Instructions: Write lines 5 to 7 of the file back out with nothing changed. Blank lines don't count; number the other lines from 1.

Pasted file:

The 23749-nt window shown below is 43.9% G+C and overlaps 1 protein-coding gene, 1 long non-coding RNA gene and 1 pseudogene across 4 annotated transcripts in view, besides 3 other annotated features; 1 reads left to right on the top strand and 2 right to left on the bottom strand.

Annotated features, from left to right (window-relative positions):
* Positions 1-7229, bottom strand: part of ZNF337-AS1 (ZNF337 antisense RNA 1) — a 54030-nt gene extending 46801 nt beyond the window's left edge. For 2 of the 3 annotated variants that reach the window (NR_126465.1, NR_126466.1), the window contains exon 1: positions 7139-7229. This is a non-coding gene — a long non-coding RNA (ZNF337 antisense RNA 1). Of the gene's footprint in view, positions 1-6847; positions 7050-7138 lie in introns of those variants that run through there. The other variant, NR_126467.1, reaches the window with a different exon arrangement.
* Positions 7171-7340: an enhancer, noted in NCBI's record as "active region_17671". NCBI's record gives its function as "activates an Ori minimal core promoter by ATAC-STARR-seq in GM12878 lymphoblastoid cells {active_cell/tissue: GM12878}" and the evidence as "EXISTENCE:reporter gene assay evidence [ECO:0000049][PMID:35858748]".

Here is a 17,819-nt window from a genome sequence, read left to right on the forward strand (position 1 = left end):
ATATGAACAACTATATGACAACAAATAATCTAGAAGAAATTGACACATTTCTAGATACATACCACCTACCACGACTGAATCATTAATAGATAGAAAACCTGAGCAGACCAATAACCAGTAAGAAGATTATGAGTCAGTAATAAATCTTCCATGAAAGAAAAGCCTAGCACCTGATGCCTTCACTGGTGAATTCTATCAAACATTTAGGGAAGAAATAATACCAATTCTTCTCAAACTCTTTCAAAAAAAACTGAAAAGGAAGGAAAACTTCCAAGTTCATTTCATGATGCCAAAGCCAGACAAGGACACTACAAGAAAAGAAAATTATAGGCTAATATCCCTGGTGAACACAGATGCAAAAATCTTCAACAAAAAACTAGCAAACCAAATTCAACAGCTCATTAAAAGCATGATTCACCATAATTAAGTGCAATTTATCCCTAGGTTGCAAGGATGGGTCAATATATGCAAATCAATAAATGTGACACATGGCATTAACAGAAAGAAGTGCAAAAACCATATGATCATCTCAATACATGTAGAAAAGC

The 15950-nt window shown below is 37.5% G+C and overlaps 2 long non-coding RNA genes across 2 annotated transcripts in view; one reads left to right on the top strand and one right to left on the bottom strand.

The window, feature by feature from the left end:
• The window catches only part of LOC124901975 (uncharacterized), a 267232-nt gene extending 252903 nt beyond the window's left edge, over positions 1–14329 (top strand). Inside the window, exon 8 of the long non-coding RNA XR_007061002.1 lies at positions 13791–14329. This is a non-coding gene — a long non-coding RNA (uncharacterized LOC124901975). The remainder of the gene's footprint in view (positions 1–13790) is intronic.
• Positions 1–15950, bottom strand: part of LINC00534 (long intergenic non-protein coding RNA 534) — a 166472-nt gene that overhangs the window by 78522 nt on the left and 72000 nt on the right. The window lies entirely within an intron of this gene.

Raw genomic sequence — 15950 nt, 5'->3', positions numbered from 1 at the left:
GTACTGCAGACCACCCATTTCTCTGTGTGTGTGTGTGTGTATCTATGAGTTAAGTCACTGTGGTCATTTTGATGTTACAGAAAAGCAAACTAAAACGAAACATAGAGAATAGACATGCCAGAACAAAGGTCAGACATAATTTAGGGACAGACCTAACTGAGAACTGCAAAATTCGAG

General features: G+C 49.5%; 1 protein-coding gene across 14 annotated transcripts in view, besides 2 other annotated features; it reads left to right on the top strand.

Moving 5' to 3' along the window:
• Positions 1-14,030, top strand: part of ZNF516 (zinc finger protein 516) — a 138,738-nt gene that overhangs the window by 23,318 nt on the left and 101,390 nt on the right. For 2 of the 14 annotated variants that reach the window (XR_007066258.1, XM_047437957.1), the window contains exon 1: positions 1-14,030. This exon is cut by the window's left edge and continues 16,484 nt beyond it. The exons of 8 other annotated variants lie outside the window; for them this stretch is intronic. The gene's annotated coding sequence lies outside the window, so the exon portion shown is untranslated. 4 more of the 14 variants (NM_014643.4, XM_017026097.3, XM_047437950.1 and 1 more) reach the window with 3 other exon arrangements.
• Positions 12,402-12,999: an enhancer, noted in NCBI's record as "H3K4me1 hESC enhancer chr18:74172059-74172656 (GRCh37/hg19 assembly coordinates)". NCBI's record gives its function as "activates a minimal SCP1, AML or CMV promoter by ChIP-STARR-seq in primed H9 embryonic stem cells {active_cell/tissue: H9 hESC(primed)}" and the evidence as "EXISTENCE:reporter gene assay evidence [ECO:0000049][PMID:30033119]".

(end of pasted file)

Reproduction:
Here is a 17,819-nt window from a genome sequence, read left to right on the forward strand (position 1 = left end):
ATATGAACAACTATATGACAACAAATAATCTAGAAGAAATTGACACATTTCTAGATACATACCACCTACCACGACTGAATCATTAATAGATAGAAAACCTGAGCAGACCAATAACCAGTAAGAAGATTATGAGTCAGTAATAAATCTTCCATGAAAGAAAAGCCTAGCACCTGATGCCTTCACTGGTGAATTCTATCAAACATTTAGGGAAGAAATAATACCAATTCTTCTCAAACTCTTTCAAAAAAAACTGAAAAGGAAGGAAAACTTCCAAGTTCATTTCATGATGCCAAAGCCAGACAAGGACACTACAAGAAAAGAAAATTATAGGCTAATATCCCTGGTGAACACAGATGCAAAAATCTTCAACAAAAAACTAGCAAACCAAATTCAACAGCTCATTAAAAGCATGATTCACCATAATTAAGTGCAATTTATCCCTAGGTTGCAAGGATGGGTCAATATATGCAAATCAATAAATGTGACACATGGCATTAACAGAAAGAAGTGCAAAAACCATATGATCATCTCAATACATGTAGAAAAGC

The 15950-nt window shown below is 37.5% G+C and overlaps 2 long non-coding RNA genes across 2 annotated transcripts in view; one reads left to right on the top strand and one right to left on the bottom strand.